St. Peter's Abbey on the Madron was a Benedictine monastery in Flintsbach. The church, now a pilgrimage church known as the Peterskirchlein, still stands on the site.
The Madron is a mountain known also as the Petersberg. It was occupied in ancient times, showing traces of Bronze Age settlement.
A poorly documented monastic foundation dating from sometime in the 8th century and settled by monks from St. Peter's Abbey in Salzburg was destroyed by the Hungarian invasion of the early 10th century. A supposed resettlement in about 955 by refugee monks from Wessobrunn Abbey is equally poorly evidenced.
In 1130 however the monastery, dedicated to Saint Peter, was definitely (re)founded by Count Siboto of Falkenstein and resettled by monks from Weihenstephan Abbey in Freising. The Counts of Falkenstein-Neuburg were also the abbey's Vögte (lords protector) and endowed it with a number of estates. They gave the abbey to the Bishop of Freising in 1163, but retained the office of Vogt. The monastery was destroyed in 1296 during a dynastic conflict, and never rebuilt. The site became from the 14th century a prebend for a canon of Freising Cathedral, part of whose responsibilities was to oversee the long-established pilgrimage here. It was dissolved in the secularisation of 1803.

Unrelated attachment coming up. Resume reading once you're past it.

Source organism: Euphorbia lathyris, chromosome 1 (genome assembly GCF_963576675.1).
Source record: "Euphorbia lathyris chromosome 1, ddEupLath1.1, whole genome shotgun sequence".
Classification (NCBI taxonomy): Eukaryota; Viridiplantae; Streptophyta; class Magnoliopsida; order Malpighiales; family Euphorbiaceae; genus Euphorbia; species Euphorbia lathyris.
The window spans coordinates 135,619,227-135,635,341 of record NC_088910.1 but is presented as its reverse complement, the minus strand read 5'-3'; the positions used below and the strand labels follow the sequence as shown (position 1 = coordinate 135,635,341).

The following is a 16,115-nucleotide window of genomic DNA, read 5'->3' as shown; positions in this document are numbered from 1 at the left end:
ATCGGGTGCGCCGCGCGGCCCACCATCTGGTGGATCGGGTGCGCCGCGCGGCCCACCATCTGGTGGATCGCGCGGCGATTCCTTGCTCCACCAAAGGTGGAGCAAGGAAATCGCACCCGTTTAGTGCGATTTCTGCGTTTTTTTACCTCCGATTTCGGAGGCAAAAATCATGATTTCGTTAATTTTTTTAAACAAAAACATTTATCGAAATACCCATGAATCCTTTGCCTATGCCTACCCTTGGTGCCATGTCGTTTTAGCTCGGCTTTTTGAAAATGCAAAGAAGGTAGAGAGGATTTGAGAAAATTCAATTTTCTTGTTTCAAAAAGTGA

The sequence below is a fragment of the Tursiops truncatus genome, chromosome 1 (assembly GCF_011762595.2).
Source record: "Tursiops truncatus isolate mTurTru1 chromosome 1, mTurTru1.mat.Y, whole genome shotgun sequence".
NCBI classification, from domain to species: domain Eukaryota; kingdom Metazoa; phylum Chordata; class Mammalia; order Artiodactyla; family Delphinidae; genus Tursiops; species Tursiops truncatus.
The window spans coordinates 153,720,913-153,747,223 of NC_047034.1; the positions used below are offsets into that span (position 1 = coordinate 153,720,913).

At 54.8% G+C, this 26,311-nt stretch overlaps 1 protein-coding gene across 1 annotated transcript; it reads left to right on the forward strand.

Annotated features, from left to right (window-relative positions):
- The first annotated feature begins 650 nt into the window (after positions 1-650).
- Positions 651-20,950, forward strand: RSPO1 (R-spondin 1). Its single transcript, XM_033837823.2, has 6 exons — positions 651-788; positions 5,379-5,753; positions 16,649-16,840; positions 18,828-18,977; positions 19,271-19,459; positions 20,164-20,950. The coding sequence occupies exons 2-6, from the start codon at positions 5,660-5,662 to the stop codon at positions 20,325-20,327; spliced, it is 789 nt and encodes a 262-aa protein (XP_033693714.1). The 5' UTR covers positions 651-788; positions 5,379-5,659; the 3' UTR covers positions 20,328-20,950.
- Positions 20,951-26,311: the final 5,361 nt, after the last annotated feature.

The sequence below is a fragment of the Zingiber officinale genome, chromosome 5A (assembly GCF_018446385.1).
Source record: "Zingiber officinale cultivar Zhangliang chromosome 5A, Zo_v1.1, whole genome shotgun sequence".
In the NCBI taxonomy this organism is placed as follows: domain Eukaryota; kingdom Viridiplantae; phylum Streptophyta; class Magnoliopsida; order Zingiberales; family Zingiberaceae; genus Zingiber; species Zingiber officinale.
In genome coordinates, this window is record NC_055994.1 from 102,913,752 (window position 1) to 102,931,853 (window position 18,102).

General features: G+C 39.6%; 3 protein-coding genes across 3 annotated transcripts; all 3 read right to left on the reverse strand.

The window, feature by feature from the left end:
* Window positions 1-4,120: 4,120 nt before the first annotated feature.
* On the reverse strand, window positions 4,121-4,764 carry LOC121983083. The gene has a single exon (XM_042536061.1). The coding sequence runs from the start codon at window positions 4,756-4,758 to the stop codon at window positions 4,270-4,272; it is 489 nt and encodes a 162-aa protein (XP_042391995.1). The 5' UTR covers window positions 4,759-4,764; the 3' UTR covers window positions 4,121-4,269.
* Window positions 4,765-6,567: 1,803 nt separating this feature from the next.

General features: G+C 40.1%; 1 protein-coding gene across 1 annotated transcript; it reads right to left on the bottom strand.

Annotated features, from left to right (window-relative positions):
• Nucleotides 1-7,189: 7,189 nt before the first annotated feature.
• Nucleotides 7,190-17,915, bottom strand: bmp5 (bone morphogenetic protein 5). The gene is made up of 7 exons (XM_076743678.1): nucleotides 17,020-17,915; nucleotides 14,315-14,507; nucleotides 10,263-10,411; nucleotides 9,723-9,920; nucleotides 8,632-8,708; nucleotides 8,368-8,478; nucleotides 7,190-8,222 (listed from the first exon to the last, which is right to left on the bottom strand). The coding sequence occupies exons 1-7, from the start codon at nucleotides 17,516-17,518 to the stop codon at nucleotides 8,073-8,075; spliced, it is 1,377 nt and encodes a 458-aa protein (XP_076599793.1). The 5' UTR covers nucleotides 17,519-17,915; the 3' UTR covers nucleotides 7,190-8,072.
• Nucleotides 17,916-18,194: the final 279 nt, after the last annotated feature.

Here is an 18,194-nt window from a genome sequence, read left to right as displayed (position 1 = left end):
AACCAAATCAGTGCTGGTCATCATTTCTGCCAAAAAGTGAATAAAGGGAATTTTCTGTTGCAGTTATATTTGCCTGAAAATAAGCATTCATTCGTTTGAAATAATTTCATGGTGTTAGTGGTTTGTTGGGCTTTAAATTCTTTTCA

The area for which the place had pastoral responsibility was extremely small, but against expectation, the church survived and became shortly afterward the centre of a renewed interest in the tradition of the pilgrimage. The church is today a well-known landmark on its mountain.References:
The Church of St Eustace was built between 1532-1632. St Eustace"s is considered a masterpiece of late Gothic architecture. The church’s reputation was strong enough of the time for it to be chosen as the location for a young Louis XIV to receive communion. Mozart also chose the sanctuary as the location for his mother’s funeral. Among those baptised here as children were Richelieu, Jeanne-Antoinette Poisson, future Madame de Pompadour and Molière, who was also married here in the 17th century. The last rites for Anne of Austria, Turenne and Mirabeau were pronounced within its walls. Marie de Gournay is buried there.
The origins of Saint Eustache date back to 13th century. The church became a parish church in 1223, thanks to a man named Jean Alais who achieved this by taxing the baskets of fish sold nearby, as granted by King Philip Augustus. To thank such divine generosity, Alais constructed a chapel dedicated to Sainte-Agnès, a Roman martyr.